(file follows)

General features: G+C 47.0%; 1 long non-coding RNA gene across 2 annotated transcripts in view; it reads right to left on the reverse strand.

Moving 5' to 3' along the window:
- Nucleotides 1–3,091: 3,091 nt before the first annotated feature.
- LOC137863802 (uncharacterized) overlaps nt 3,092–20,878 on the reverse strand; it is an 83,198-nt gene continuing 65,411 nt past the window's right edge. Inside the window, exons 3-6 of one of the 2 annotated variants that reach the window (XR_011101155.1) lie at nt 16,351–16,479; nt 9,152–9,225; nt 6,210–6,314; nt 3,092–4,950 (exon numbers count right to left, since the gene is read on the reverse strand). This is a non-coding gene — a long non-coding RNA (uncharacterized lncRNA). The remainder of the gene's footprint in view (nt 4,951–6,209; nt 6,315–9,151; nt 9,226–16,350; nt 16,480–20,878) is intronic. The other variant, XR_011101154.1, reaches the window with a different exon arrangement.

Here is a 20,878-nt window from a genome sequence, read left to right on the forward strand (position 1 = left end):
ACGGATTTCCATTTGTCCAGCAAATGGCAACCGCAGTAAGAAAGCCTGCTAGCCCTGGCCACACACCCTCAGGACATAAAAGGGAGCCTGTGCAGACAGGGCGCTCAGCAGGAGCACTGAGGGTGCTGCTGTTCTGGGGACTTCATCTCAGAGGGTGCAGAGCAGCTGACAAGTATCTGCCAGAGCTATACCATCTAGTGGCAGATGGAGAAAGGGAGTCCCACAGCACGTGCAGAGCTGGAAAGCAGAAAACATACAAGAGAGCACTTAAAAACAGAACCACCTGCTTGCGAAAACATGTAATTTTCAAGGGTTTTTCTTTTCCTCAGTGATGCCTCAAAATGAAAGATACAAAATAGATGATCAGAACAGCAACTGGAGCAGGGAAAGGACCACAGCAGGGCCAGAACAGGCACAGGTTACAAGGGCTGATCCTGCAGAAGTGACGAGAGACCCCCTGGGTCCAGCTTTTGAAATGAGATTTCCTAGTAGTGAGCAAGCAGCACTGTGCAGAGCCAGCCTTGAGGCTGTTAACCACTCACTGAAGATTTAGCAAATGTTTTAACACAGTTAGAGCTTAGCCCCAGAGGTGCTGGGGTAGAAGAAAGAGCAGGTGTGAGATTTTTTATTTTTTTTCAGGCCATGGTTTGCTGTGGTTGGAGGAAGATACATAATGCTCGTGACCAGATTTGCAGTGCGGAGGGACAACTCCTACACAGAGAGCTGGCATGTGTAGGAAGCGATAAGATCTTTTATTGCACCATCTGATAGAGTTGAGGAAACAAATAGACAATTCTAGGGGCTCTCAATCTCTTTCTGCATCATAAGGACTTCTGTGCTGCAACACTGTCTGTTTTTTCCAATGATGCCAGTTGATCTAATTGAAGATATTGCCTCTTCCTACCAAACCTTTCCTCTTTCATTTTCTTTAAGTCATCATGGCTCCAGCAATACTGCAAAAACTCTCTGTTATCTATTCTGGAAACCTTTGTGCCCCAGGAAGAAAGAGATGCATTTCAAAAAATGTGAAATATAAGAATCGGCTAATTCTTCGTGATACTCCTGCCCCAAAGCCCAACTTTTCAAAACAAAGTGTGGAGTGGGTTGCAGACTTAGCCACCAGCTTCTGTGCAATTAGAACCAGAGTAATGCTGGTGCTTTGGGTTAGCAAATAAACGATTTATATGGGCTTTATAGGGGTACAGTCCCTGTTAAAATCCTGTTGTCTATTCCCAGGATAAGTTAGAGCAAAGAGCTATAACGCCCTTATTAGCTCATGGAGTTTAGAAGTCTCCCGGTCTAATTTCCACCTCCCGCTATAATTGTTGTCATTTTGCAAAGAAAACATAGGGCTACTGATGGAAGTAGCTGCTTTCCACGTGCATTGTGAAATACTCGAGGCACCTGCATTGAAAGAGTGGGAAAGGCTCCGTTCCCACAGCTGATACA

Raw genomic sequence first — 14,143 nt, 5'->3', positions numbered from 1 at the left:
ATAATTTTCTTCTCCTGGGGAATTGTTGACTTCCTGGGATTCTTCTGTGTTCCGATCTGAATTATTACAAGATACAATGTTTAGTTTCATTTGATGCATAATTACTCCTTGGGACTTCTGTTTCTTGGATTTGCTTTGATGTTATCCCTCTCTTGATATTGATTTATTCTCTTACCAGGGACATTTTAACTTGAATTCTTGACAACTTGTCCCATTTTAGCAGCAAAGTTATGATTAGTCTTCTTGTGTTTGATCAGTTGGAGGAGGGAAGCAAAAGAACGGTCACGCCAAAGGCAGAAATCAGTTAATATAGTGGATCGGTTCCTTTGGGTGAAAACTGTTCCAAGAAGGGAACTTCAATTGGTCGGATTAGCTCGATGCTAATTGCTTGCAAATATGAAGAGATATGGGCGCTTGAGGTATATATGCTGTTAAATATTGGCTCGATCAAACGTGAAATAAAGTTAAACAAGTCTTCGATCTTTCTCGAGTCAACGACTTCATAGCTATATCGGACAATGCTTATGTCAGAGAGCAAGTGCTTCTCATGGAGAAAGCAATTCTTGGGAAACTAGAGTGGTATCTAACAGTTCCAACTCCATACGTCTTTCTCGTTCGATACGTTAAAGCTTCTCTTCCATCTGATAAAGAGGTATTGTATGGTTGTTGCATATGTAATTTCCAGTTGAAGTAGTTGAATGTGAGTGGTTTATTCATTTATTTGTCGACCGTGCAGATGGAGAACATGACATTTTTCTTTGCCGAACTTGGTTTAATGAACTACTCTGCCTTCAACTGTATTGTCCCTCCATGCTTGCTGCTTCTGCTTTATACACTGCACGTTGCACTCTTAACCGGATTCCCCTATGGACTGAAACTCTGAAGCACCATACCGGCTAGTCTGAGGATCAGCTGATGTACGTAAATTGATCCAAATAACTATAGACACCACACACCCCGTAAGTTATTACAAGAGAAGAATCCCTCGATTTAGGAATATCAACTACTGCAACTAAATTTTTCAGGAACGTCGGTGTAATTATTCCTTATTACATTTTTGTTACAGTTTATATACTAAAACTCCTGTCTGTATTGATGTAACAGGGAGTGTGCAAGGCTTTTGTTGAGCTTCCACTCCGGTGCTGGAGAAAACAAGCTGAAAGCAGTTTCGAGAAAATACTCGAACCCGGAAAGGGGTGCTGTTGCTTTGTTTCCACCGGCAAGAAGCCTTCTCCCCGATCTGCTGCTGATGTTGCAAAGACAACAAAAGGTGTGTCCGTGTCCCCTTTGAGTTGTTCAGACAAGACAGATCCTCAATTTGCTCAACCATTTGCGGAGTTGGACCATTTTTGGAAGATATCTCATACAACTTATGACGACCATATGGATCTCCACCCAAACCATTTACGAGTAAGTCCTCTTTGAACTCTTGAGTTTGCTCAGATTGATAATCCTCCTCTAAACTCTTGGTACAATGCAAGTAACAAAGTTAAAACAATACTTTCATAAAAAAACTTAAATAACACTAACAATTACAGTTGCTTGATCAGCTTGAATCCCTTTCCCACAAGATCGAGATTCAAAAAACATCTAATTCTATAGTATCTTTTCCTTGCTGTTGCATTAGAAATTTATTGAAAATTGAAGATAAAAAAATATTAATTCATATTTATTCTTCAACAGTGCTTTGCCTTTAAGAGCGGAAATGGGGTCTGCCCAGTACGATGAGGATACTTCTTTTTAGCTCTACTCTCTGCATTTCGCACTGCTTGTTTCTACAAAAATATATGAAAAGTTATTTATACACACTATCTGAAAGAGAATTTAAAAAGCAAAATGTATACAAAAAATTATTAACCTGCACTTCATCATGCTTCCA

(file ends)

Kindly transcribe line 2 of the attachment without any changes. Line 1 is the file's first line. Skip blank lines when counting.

Moving 5' to 3' along the window: